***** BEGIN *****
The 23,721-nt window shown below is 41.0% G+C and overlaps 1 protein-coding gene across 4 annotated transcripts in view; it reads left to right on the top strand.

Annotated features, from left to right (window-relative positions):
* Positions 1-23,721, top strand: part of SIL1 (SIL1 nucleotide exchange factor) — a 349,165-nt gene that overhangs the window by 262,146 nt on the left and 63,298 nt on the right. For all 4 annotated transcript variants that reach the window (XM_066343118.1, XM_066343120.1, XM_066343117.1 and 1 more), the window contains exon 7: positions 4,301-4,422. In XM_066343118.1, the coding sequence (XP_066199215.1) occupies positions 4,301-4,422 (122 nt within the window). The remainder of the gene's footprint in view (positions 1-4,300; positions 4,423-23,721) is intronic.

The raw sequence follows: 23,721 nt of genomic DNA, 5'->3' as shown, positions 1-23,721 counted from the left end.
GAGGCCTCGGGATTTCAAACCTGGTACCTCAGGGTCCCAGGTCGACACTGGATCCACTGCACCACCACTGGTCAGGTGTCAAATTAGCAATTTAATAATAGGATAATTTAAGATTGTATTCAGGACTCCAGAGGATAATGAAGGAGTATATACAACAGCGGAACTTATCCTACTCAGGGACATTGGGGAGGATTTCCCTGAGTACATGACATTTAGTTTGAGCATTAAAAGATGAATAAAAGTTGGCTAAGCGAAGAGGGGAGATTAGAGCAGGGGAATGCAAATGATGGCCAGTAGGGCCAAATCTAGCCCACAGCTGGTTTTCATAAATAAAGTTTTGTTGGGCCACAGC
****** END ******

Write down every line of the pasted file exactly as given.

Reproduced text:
The 23,721-nt window shown below is 41.0% G+C and overlaps 1 protein-coding gene across 4 annotated transcripts in view; it reads left to right on the top strand.

Annotated features, from left to right (window-relative positions):
* Positions 1-23,721, top strand: part of SIL1 (SIL1 nucleotide exchange factor) — a 349,165-nt gene that overhangs the window by 262,146 nt on the left and 63,298 nt on the right. For all 4 annotated transcript variants that reach the window (XM_066343118.1, XM_066343120.1, XM_066343117.1 and 1 more), the window contains exon 7: positions 4,301-4,422. In XM_066343118.1, the coding sequence (XP_066199215.1) occupies positions 4,301-4,422 (122 nt within the window). The remainder of the gene's footprint in view (positions 1-4,300; positions 4,423-23,721) is intronic.

The raw sequence follows: 23,721 nt of genomic DNA, 5'->3' as shown, positions 1-23,721 counted from the left end.
GAGGCCTCGGGATTTCAAACCTGGTACCTCAGGGTCCCAGGTCGACACTGGATCCACTGCACCACCACTGGTCAGGTGTCAAATTAGCAATTTAATAATAGGATAATTTAAGATTGTATTCAGGACTCCAGAGGATAATGAAGGAGTATATACAACAGCGGAACTTATCCTACTCAGGGACATTGGGGAGGATTTCCCTGAGTACATGACATTTAGTTTGAGCATTAAAAGATGAATAAAAGTTGGCTAAGCGAAGAGGGGAGATTAGAGCAGGGGAATGCAAATGATGGCCAGTAGGGCCAAATCTAGCCCACAGCTGGTTTTCATAAATAAAGTTTTGTTGGGCCACAGC